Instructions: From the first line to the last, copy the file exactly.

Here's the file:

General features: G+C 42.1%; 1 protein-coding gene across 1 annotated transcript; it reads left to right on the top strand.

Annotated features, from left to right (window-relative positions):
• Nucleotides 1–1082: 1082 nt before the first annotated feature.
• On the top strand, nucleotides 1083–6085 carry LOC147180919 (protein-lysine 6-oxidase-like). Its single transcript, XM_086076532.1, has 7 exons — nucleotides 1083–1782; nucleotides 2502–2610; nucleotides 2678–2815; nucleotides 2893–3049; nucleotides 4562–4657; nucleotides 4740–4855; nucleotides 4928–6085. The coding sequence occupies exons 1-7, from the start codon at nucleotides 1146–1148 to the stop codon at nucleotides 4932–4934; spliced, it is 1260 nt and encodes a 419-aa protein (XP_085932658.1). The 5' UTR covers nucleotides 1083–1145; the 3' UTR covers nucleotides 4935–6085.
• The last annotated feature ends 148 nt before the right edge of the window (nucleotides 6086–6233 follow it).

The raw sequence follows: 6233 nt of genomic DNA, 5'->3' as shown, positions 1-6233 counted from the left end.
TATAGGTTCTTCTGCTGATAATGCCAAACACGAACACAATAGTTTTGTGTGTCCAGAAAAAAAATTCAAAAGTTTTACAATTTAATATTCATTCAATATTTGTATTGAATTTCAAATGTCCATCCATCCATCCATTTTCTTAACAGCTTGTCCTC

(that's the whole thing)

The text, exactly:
General features: G+C 42.1%; 1 protein-coding gene across 1 annotated transcript; it reads left to right on the top strand.

Annotated features, from left to right (window-relative positions):
• Nucleotides 1–1082: 1082 nt before the first annotated feature.
• On the top strand, nucleotides 1083–6085 carry LOC147180919 (protein-lysine 6-oxidase-like). Its single transcript, XM_086076532.1, has 7 exons — nucleotides 1083–1782; nucleotides 2502–2610; nucleotides 2678–2815; nucleotides 2893–3049; nucleotides 4562–4657; nucleotides 4740–4855; nucleotides 4928–6085. The coding sequence occupies exons 1-7, from the start codon at nucleotides 1146–1148 to the stop codon at nucleotides 4932–4934; spliced, it is 1260 nt and encodes a 419-aa protein (XP_085932658.1). The 5' UTR covers nucleotides 1083–1145; the 3' UTR covers nucleotides 4935–6085.
• The last annotated feature ends 148 nt before the right edge of the window (nucleotides 6086–6233 follow it).

The raw sequence follows: 6233 nt of genomic DNA, 5'->3' as shown, positions 1-6233 counted from the left end.
TATAGGTTCTTCTGCTGATAATGCCAAACACGAACACAATAGTTTTGTGTGTCCAGAAAAAAAATTCAAAAGTTTTACAATTTAATATTCATTCAATATTTGTATTGAATTTCAAATGTCCATCCATCCATCCATTTTCTTAACAGCTTGTCCTC